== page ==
Be good to your heart and exercise regularly
February 21, 2019
Exercise is a proven way to reduce your risk of heart disease. There is strong evidence that suggests that incorporating regular exercise in your lifestyle can reduce your overall risk of developing heart disease, which is currently the number one cause of death in the United States.
In addition to preventing heart disease at the population level, exercise also helps reduce long-term risks once heart disease develops.
How does one maintain exercise levels and optimal body weight in an era where work-related need for physical activity is plummeting?
Some planning and focused effort is needed to reduce personal risk of heart disease and prevent other medical effects of unintended weight gain and obesity. In the future, as awareness increases I am hopeful that as a society we will move in a direction promoting activity and fitness as part of everyday life, promoting health, longevity and independent living.
Although it may be challenging, it would be very beneficial to study and understand key activity goals that correlate with physical wellness and incentivizing individuals with sustainable financial returns. Much like individuals getting paid by hour, amount of work etc., a similar analogy would be: A certain number of metabolic equivalent (MET) hours per year will result in a certain amount in financial reward. This of course, presents a multitude of challenges: what do we measure, how much money to assign, who pays for it, how do you detect fraud, etc. Indeed, we are a long way from a practical solution but a thought process such as this can benefit insurance companies, employers etc. in keeping a healthy base of population whose good health can have desirable outcomes.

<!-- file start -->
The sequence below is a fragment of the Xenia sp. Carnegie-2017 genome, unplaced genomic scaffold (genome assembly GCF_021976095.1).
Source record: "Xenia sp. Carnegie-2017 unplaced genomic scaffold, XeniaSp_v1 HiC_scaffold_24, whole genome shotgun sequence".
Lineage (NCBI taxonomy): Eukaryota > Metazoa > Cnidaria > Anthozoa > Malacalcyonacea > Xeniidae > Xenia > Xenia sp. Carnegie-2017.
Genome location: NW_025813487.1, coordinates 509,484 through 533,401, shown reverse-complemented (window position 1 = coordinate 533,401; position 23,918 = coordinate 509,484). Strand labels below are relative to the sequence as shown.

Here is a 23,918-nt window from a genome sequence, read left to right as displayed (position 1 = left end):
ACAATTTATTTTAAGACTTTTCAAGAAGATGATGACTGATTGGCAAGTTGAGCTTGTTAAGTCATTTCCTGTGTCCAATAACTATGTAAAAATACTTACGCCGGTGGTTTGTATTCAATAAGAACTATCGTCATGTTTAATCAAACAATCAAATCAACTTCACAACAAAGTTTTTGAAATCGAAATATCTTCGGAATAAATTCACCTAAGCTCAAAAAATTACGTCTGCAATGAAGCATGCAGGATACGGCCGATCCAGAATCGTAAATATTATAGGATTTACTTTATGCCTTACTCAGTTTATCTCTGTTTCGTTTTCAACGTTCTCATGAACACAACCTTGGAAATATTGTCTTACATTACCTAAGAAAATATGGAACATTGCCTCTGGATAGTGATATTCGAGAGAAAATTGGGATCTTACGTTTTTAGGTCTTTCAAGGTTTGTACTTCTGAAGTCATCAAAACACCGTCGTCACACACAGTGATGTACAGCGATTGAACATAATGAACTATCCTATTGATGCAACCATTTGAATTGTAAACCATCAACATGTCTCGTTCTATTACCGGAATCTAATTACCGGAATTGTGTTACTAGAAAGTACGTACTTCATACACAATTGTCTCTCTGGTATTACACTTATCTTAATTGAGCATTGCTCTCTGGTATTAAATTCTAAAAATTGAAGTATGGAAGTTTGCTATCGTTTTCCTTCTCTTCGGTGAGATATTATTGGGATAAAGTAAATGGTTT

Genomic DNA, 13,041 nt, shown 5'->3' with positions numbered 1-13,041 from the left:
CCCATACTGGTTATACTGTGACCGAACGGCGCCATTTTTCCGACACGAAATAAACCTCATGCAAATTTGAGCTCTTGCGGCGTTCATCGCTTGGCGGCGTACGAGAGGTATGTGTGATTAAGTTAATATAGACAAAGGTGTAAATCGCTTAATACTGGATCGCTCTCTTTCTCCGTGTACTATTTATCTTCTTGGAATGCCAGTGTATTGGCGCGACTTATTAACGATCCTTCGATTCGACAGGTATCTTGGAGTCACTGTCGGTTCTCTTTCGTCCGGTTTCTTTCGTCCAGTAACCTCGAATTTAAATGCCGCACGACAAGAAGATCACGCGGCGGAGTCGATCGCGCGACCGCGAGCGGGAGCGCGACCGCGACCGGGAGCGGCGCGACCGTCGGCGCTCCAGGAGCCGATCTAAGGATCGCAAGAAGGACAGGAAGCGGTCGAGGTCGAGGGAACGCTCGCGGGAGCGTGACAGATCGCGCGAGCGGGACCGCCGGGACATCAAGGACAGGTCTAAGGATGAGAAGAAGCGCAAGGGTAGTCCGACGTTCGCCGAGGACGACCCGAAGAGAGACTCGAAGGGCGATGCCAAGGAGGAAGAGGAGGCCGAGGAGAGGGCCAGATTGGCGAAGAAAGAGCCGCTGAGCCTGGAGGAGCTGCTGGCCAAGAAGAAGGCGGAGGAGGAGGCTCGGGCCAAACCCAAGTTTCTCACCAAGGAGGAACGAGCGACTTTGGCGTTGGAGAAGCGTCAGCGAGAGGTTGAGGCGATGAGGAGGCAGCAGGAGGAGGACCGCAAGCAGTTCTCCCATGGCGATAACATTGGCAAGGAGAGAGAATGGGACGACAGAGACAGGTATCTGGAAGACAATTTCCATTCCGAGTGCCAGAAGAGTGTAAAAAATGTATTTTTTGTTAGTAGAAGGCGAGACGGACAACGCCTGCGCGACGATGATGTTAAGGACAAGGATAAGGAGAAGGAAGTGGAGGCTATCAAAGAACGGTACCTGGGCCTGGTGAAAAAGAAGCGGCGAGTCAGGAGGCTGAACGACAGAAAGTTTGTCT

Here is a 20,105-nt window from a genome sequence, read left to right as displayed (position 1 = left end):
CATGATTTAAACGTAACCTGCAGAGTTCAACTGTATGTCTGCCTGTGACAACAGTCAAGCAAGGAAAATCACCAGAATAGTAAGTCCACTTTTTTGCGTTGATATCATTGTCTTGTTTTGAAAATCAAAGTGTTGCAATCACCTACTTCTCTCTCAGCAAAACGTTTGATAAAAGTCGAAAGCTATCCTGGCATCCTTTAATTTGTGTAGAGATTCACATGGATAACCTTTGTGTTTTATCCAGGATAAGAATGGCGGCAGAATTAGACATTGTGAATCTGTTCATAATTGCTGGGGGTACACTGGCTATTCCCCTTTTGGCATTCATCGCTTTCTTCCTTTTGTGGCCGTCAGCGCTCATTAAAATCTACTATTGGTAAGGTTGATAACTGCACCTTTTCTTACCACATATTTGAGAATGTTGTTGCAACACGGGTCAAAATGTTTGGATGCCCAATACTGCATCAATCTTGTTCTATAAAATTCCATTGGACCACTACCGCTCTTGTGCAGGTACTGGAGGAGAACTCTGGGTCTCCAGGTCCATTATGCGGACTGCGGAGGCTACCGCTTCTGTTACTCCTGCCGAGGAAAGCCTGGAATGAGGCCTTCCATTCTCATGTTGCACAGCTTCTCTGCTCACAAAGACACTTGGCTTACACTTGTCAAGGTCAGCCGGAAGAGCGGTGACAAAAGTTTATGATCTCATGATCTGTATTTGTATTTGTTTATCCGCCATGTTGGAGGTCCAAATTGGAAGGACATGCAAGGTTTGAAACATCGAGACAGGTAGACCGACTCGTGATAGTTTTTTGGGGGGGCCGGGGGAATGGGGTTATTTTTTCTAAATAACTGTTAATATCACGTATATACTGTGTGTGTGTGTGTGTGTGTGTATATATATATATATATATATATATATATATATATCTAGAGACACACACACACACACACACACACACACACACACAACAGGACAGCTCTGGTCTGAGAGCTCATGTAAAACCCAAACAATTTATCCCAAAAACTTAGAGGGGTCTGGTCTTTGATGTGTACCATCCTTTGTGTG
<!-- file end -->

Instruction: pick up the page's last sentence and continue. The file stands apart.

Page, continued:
While this is a long-term ambition, the immediate goal for all of us is to implement the American Heart Association’s (AHA) recommended 150 minutes per week of moderate level activity. This recommendation has been in place for far longer than most people are aware of. So, what prevents us from accomplishing it?
As I talk to patients in my practice, most are aware that ‘exercise is good’. However, how much and what is ‘exercise’ is not very clear.
I would like point out a few benefits of exercise.
- Remain and live heart disease free longer
- Reduce risk of diabetes, hypertension and their complications
- Remain injury free
- Maintain a sense of well-being and have greater energy
- Helps older adults remain independent longer
Please call Marketing and Development at Wilson Medical Center to attend a panel discussion on titled “Being fit and heart healthy: Exercise yet be joint happy” along with my colleagues from Pulmonology and Orthopedics. The event is being held on Thursday, February 28 at 6 p.m. at the Wilson Country Club located at 4509 Country Club Drive. Kindly RSVP by February 25 at 252-399-8484.
Sanjay Cherukuri, M.D., is board certified in interventional cardiology, cardiovascular disease and internal medicine. He practices at North Carolina Heart & Vascular in Wilson.